Music 220C

Research Seminar in Computer Generated Music

Creating your research websites

Tim O'Brien, March 31, 2017

As a member of 220C, you will create and maintain a website for your project, including weekly blog-style update posts. The main website and blog need not be on the same site; you can have a main project page, as well as a separate blog.

You should host these on the CCRMA webspace. There are several options for doing this. Depending on your familiarity with different languages, preferred means of interacting with these tools, and personal aesthetic, you can pick which works best for you.

Once you have your site up and running, please email us ({cc, tsob, andreww}@ccrma) so we can add it to the 220C site.


This is the path of least resistance. If you don't have a lot of experience creating websites, or don't want to spend too much time setting one up, this is your friend. The CCRMA Wiki is any page under For example, our own Andrew A. Watts used the Wiki for his piece Feedback Shift II.

To create a new page on the Wiki:

Your own HTML site

While a Wiki page is easy to create and edit, its functionality and appearance are restricted to that which is allowed in the Wiki syntax. On the other hand, you have a lot of flexibility if you create a static HTML site under your CCRMA webspace. This comes at the cost of slightly more time and effort to set up the site.

Note: don't even think about a fancy CMS site like WordPress or Joomla or Drupal. You can't put that on your CCRMA webspace, and it's more trouble than it's worth for this type of single-quarter project.

Reminder: your CCRMA webspace

Every CCRMA user has a folder called ~/Library/Web/. Anything you put in there can be accessed on the web by going to For more refresher material, see:

As always, if you have any trouble with this, let us know.


Bootstrap is a very popular framework which allows you to write relatively simple HTML pages which look and behave nicely. (See, for example, the 220C site.) Further customization via additional CSS and JS elements is also straightforward.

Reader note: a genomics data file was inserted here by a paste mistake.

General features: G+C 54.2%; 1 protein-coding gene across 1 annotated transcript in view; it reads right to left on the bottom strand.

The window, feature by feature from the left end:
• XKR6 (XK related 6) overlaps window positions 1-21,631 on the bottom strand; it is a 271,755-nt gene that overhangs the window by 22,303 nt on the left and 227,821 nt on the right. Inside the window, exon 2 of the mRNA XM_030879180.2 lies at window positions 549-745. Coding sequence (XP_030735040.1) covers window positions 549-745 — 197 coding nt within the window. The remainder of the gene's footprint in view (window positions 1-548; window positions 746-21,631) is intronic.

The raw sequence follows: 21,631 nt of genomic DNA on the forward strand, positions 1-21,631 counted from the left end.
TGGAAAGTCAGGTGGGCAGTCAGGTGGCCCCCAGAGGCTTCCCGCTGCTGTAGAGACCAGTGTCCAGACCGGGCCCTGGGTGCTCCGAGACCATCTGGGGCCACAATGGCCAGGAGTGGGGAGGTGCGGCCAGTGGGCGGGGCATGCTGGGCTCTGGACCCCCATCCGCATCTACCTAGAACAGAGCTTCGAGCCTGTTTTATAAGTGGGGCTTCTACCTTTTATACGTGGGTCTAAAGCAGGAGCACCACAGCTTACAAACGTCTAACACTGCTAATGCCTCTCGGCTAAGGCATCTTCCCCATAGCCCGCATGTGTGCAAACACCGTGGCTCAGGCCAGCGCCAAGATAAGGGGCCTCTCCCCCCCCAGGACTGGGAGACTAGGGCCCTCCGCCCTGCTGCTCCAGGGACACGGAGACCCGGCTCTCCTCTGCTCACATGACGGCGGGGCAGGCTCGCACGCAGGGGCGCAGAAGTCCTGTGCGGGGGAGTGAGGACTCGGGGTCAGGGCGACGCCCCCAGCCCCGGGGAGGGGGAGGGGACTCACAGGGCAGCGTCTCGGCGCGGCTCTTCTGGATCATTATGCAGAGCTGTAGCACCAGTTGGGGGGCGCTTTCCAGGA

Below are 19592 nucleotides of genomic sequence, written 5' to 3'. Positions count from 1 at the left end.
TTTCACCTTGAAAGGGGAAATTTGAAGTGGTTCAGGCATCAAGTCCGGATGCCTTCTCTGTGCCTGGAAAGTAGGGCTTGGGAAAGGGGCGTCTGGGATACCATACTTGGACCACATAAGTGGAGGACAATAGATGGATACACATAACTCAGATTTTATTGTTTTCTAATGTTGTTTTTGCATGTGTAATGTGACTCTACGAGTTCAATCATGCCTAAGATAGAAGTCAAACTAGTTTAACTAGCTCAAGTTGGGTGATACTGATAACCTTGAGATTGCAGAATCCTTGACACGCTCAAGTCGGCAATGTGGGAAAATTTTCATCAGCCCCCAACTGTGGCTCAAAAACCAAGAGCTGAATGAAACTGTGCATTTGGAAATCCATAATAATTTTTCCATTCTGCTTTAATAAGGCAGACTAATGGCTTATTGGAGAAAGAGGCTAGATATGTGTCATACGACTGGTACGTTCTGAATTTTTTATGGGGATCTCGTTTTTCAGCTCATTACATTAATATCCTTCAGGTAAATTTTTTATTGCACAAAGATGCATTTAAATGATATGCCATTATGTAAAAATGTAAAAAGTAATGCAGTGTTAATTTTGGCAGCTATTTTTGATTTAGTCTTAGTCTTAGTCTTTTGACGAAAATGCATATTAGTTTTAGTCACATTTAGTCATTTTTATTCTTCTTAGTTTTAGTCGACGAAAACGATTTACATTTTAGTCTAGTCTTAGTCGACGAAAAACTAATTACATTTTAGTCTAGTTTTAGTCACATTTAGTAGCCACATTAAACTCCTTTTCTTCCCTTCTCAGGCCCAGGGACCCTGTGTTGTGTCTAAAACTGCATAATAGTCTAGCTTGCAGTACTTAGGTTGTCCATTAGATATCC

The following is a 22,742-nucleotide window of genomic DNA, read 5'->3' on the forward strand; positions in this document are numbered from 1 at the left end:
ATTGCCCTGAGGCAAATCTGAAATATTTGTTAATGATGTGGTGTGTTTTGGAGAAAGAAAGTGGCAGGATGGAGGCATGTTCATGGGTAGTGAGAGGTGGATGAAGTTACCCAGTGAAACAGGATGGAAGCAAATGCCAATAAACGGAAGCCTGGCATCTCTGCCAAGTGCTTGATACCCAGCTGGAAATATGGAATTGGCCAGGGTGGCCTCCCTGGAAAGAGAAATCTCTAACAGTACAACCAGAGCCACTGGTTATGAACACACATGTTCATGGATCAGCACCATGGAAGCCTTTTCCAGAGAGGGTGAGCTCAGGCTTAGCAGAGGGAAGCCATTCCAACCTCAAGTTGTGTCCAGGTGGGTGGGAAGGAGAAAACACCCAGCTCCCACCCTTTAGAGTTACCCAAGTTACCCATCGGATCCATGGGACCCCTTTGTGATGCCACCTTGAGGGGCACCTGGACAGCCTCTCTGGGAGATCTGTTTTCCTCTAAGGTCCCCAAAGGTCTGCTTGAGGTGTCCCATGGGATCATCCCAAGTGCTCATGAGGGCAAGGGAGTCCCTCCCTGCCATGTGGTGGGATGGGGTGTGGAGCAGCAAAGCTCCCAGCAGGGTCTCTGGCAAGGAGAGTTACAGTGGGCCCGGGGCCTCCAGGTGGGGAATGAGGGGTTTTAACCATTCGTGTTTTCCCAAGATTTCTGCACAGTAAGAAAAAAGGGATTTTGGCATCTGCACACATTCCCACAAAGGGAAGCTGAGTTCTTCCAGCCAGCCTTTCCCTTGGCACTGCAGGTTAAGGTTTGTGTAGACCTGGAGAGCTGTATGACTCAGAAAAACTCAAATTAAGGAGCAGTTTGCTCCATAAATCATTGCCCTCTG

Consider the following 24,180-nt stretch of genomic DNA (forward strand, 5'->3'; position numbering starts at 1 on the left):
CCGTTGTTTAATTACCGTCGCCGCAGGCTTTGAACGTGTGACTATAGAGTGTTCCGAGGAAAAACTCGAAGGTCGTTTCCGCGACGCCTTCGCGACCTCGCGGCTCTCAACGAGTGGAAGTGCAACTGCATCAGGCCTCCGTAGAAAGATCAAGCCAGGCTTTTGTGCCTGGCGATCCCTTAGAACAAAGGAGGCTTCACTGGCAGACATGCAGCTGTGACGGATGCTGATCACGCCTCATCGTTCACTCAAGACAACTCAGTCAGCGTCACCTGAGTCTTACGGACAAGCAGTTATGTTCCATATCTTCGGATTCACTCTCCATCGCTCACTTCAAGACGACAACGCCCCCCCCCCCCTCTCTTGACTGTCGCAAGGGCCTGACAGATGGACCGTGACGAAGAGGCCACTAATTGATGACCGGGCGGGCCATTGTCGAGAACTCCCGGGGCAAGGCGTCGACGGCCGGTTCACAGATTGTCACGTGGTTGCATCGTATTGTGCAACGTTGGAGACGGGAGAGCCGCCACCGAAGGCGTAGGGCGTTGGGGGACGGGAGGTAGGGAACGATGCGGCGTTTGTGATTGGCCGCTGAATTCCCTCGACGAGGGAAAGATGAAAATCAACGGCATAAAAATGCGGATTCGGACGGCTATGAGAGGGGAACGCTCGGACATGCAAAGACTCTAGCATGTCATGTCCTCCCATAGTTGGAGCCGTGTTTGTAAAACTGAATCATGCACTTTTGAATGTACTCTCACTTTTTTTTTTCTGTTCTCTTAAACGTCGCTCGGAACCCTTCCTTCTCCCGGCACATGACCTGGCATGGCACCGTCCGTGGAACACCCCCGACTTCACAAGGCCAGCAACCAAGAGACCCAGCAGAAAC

As long as you put everything within a directory like ~/Library/Web/YourProjectName/, e.g. with a main page at ~/Library/Web/YourProjectName/index.html, your project is accessible at

Static Site Generators

Static Site Generators (SSGs) are programs you run on your local maching which spit out a static HTML website, similar to what you might get when you create a Bootstrap site by hand. The SSG offers some nice functionality -- you could write your content in Markdown, tweak the appearance from some provided template, and handle multiple pages more easily (e.g. with a single dynamic navigation bar). You'll maintain your own local copy of the parts, and every time you update your site, you'll tell the SSG to compile it into static HTML, which you then upload to your CCRMA webspace.

There are many options (e.g. see this post). I have used Pelican, Jekyll, and Octopress in the past. However, I often revert back to the simplicity of a handmade Bootstrap site, since it can be time consuming to set up, tweak, and maintain an SSG site for a small project.

Conclusion: pick what makes sense for you

In the end, pick whatever option makes sense for you. There is value to presenting your work beautifully. However, your work itself is most important. Straightforward, well-written updates on a Wiki page are more than acceptable. You could even do a great job with an incredibly bare bones site like this one (warning: profanity).